This won't be a full tutorial, but my general process, my mistakes and what I'd do differently. Hopefully it will help someone avoid my mistakes :)
I started with this $9.99 chair from Goodwill. I knew that I didn't want to attempt the channeling, so I was planning on tufting instead. But it ended up not needing anything! (more on that later)
I tore off most of the foam and upholstery and spray painted the legs glossy black. I left the bottom cushion and one layer of fabric on for stability (I did layer a 1" piece of foam on top to make it extra cushy)
Since the fabric (Sofia from Ikea) wasn't just a square, I took a large piece of paper roughly pushed it into the crevices, traced with a sharpie, and cut it out for my template.
I then used the template to cut my foam, (make sure that the foam is a little big, it crushes on the edges, you can always cut it down, but it generally works best a little big), batting (a little larger than the foam) and the fabric (larger than the batting) *** make sure to cut it larger than you think you'll need. I cut mine almost too small in a few places and it made it hard to work with. You can always cut away the excess if needed.
I upholstered the seat first - it took a while, but it wasn't too bad .. the hardest part was working around the arms and the back supports. I kinda shoved the fabric down and pushed my stapler down between the cushion and arm so that the staples were hidden.
Moving onto the front of the back. I repeated the previous steps (template for foam, batting, fabric). I was having such a hard time getting everything somewhat smooth and tight because of the back supports (the legs ran all the way up). They were NOT easy to work around. ** If I was doing it again, I would have cut them off (in the opening between the back and the seat), pulled all of the fabric evenly/stapled (pulling up on the lower horizontal back support) and then reattached the supports (gluing and re bracing with a metal plate and screws). David ended up finishing up the part since I got too frustrated!! He's the best :)
We did add extra supports (made out of extra trim) so we could have the tufting in the center, but we didn't end up using them .. it got tight enough on it's own.
Here's another view of the support.
Next, we worked on the arms .. these were tricky to begin with, but even more difficult because of the stripes. Again, I got frustrated, so David helped with this too. We lined up the first black stripe - to get the fabric somewhat smooth, we couldn't make it all the way up the arm. So we cut it short and created a black stripe (ironed and folded under on the edges) out of the black fabric used for the cording and stapled in place.
On the original chair, you could see the supports through the back so I added foam to hide them.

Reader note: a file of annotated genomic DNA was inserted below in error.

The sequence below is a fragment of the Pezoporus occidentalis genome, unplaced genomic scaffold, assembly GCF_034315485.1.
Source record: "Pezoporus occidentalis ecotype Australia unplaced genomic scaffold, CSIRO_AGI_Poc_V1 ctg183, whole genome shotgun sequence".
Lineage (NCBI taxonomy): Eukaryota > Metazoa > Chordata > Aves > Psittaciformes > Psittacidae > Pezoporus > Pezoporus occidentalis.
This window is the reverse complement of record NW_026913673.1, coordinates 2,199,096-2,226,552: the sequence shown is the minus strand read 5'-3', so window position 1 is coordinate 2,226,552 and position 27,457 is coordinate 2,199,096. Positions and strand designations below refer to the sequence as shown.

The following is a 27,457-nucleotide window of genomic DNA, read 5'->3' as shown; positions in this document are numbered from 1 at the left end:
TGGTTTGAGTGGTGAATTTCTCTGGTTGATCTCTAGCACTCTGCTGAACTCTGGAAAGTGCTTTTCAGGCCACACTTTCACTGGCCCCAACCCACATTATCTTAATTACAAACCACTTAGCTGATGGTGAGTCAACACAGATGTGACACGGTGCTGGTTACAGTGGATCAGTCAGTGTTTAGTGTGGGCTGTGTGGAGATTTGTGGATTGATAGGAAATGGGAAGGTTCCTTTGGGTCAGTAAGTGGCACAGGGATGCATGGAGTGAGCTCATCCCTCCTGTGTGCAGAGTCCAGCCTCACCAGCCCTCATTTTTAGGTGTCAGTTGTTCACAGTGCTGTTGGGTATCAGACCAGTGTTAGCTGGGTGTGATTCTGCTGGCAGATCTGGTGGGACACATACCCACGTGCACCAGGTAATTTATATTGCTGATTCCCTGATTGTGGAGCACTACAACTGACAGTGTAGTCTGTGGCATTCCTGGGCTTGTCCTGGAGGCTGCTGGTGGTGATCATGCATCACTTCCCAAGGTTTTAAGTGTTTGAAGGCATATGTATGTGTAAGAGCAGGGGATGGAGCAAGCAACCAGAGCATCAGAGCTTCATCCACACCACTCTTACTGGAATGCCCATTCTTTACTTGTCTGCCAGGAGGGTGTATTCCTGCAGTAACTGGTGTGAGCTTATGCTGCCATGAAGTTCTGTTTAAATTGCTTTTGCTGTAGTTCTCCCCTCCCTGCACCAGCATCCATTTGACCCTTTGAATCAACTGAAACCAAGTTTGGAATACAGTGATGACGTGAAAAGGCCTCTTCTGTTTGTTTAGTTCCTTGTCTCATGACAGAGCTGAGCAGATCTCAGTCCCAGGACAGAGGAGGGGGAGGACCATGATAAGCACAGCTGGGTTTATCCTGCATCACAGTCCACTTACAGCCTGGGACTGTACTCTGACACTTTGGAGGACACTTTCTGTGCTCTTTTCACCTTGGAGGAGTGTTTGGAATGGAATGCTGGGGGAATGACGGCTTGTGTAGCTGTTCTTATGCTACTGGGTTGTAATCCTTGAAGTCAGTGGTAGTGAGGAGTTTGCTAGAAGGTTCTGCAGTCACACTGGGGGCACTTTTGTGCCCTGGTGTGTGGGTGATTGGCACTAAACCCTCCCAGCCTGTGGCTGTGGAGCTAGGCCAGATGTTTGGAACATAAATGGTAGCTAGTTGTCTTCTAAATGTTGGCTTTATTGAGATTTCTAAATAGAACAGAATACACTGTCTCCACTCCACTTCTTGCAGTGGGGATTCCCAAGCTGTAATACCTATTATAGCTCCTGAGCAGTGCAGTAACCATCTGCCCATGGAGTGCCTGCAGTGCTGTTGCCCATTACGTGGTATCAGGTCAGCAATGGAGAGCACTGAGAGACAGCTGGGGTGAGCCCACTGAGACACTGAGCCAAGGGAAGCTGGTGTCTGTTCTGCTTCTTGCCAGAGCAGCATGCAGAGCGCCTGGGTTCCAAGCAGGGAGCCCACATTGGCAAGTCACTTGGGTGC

On the back, for the arms, I didn't have enough fabric to make it to the end, so I pieced it together by lining up the stripe and sewing an extra piece on. Not ideal, but it worked. (after making two trips to Ikea for fabric, I wasn't going back :) Make sure to plan out all of your cuts and how you'll get it out of your fabric. When working with directional fabric, it's best to plan how you'll exactly use the fabric.
I stapled the back on and covered the staples with double cord welting (using Jenny's instructions) and glued in place with permanent fabric adhesive (be careful, it's stringy and will get everywhere).
At this point, I started feeling a little better, it's amazing how finished it makes the chair look! You can use tape to help hold it in place if you'd like.
To finish the edge I used an upholstery cardboard strip (thanks for the tip Julia!) and stapled in place. This gives a super crisp line!! Once done, I folded the fabric back down, stapled and covered with double cord welting. To avoid this extra step, I should have taken the seat cushion fabric all the way down, stapled, and covered with double cord welting.
Finally, a few tips. Some are repeats from above, but important, so I'm listing them again :)
1. Keep an iron handy. It helps to keep keep lines crisp and smooth out the fabric.
2. Cut your fabric large, if it's too small it can be super tricky to work with - you can always cut it smaller.
3. Plan out how exactly how you'll reupholster the chair (plan your fabric cuts too) prior to starting. This one is tricky for me because I'm such a visual person, but I did make a fair amount of mistakes because I didn't plan well enough.
Annabelle loves looking out the window here! I'm planning on making this coffee table into a bench (for the foot of our bed in MD but it will stay here for now since she loves it so much!)
LOVE my new campaign chest found at goodwill! It's a little beaten up, but it shouldn't be too hard to fix.
Finally, a few before and afters.
Such a transformation! Also, I was pleasantly surprised with the fabric from Ikea. It was a nice weight (similar to duck canvas), and looks like it should hold up nicely.
I hope you have an amazing weekend!! Hopefully it warms up enough so I can spray paint (ok, it won't really be warm enough for a few months, but a little warmer than 0 degrees would be nice :) I'm SO excited to share my next project, it's a good one :)